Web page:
By AMANDA SOO
Is social media to blame for making girls more obsessed than ever with being thin?
TWO months ago, America’s Next Top Model judge and fashion blogger Bryanboy was accused of encouraging ‘thinspiration’ among his 350,000 followers when he tweeted “Mark your calendars kids! You have less than a month to lose weight and make those bones appear. Fashion month is just around the corner!”.
Bryanboy’s tweet is but one of the millions of messages bombarding the public about how thin is in.
It underscores how social media has become yet another medium – apart from television, film, magazines and music videos – to propagate this ideal body type, and pressure people into accepting that they should be underweight like models on the runway.
A platform for comparison
Some people have come to believe that many of the images in the traditional media have been photoshopped, so they are sometimes more sceptical.
“When it comes to social media such as Facebook, most believe that they are looking at raw pictures, or ‘real girls.’
Whether this is true or not, they are ultimately used as a standard of comparison,” said academician Mary Streech who researches and educates on eating disorder through Mary Streech Project.
Representation of individuals on social media is not always as real as some would like to believe it to be though.
A 23-year-old Malaysian lifestyle blogger and avid social media user, who wishes to remain anonymous, used to photoshop pictures of herself before posting them up on Facebook and her blog.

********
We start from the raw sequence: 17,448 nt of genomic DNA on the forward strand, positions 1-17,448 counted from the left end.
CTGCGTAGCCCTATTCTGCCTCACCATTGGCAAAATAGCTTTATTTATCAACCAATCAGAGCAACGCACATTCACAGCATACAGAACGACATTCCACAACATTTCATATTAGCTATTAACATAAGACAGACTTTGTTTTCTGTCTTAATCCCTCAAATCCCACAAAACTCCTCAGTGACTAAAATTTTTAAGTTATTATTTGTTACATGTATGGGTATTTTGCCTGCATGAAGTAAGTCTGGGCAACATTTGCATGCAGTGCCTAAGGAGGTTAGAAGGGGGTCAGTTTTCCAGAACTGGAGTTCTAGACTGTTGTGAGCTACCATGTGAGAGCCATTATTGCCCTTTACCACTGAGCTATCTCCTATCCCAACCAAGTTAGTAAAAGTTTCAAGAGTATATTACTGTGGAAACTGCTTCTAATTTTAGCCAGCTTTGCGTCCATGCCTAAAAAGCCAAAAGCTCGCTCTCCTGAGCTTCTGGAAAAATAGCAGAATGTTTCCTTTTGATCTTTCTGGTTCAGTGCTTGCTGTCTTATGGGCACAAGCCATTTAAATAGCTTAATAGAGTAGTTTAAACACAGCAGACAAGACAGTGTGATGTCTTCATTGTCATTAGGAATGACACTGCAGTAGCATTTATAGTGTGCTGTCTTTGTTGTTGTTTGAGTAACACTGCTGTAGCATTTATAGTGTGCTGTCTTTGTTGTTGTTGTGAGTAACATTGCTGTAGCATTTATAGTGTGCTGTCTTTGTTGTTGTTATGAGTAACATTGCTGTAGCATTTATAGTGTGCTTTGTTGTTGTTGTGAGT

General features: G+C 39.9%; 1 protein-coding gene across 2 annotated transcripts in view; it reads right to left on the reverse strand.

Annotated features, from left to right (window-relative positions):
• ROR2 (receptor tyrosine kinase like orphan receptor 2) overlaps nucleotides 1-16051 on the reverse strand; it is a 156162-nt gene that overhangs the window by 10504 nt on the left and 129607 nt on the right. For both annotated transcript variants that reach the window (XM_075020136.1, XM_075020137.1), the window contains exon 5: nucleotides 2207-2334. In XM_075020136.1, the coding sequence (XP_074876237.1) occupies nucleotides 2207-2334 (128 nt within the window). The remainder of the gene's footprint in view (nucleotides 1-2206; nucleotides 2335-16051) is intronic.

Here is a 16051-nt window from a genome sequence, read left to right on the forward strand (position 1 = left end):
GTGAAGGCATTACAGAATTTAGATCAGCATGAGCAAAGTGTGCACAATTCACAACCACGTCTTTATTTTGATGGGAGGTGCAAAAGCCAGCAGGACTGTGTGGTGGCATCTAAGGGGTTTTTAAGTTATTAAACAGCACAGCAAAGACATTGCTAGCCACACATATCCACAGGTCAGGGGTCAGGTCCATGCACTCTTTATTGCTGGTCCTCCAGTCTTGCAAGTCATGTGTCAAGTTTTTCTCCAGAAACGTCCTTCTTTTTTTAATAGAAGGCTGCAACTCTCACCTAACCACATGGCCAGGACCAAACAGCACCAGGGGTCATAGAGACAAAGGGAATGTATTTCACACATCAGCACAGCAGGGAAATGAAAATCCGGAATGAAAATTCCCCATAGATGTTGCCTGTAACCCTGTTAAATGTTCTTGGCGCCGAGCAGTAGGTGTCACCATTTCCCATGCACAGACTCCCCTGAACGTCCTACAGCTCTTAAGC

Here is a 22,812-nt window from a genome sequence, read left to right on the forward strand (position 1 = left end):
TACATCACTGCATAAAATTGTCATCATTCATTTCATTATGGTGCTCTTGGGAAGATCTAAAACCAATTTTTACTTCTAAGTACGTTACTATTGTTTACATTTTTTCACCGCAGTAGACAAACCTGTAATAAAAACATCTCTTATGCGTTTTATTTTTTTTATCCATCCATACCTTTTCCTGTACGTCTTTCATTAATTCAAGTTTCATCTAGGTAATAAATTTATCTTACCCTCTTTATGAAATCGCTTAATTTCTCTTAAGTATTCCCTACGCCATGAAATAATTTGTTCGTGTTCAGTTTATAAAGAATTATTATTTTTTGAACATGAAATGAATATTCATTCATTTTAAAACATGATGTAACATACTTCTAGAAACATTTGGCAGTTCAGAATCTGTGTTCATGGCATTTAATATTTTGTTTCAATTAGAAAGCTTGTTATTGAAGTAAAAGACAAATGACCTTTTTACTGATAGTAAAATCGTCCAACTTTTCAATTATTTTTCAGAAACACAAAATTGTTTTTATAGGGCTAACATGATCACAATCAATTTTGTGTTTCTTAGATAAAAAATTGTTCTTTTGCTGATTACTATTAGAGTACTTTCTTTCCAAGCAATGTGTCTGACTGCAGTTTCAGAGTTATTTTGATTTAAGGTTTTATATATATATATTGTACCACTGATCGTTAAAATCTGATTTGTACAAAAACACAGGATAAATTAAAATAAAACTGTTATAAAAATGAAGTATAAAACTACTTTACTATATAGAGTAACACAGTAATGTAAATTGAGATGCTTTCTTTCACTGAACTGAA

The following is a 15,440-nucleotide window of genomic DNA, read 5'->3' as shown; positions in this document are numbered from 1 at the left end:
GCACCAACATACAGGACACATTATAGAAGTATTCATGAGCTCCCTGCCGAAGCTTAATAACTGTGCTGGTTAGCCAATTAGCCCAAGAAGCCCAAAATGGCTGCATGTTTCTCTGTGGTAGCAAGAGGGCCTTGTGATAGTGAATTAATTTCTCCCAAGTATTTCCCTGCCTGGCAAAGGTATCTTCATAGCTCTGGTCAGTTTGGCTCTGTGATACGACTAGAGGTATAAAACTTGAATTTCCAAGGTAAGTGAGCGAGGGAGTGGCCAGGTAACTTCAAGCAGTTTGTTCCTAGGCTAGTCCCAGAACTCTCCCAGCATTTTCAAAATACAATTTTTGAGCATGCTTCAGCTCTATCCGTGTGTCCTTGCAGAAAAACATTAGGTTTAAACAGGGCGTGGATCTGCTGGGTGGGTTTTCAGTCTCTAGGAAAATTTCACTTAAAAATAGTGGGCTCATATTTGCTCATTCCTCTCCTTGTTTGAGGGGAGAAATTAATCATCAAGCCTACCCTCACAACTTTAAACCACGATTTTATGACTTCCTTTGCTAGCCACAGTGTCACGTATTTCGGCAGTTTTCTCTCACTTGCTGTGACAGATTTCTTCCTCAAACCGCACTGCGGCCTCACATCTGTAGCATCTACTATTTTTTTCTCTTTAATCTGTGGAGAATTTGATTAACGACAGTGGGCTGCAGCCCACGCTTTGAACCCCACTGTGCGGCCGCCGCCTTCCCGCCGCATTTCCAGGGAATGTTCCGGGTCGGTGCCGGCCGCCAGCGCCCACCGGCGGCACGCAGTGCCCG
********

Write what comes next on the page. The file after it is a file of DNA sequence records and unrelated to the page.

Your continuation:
“I would erase the acne on my face and push in any bulges to appear slimmer in the photographs,” said the blogger. She believed that with so many friends being able to view the pictures, it was only natural to want to look one’s best on social networking sites. But because how she looked like on social media was different from who she really was, she would avoid leaving her house as much as she could.
“Of course, I had some haters who would comment on my pictures saying I was fatter in real life. It would shake my self-esteem, but it’s part of the price to pay for being a public figure on social media – to have people put you down,” she said.
Because images on social networking sites are mostly generated by users’ friends, acquaintances and other users who are ‘just like them’, people also feel pressured to keep up with the Joneses. “Research has shown that people tend to compare themselves with what others post online especially on sites like Facebook and Twitter,” said Dr Nivashinie Mohan, a neuro-psychologist from Gleneagles Hospital Kuala Lumpur.
“We normally post our best photos and check in at the latest spots and by doing so promote a certain image to our friends,” said Dr Nivashinie. “People looking from the outside find it easy to be envious when they perceive that their friends have better lives than them. This can lead to a lack of self esteem or in some cases a negative self image.”
“Fashion photos seen on Facebook and Pinterest make you go, ‘look at the gorgeous dress!’ And the girls wearing them are really skinny,” said 20-year-old accounting student Jasmine Chew. “That used to give me the idea that if I became as skinny as them, I could put on any clothes that I want. I would be able to wear gorgeous dress like the other girls could.”
Chew had battled with her weight since her secondary school years and was teased a lot for it.
Being constantly exposed to fashion images online only strengthened her belief that being anything other than skinny was unacceptable. “I thought that being fat was a sin, that if you were fat, you had no right to be pretty, to wear nice clothes or to feel pretty,” she said.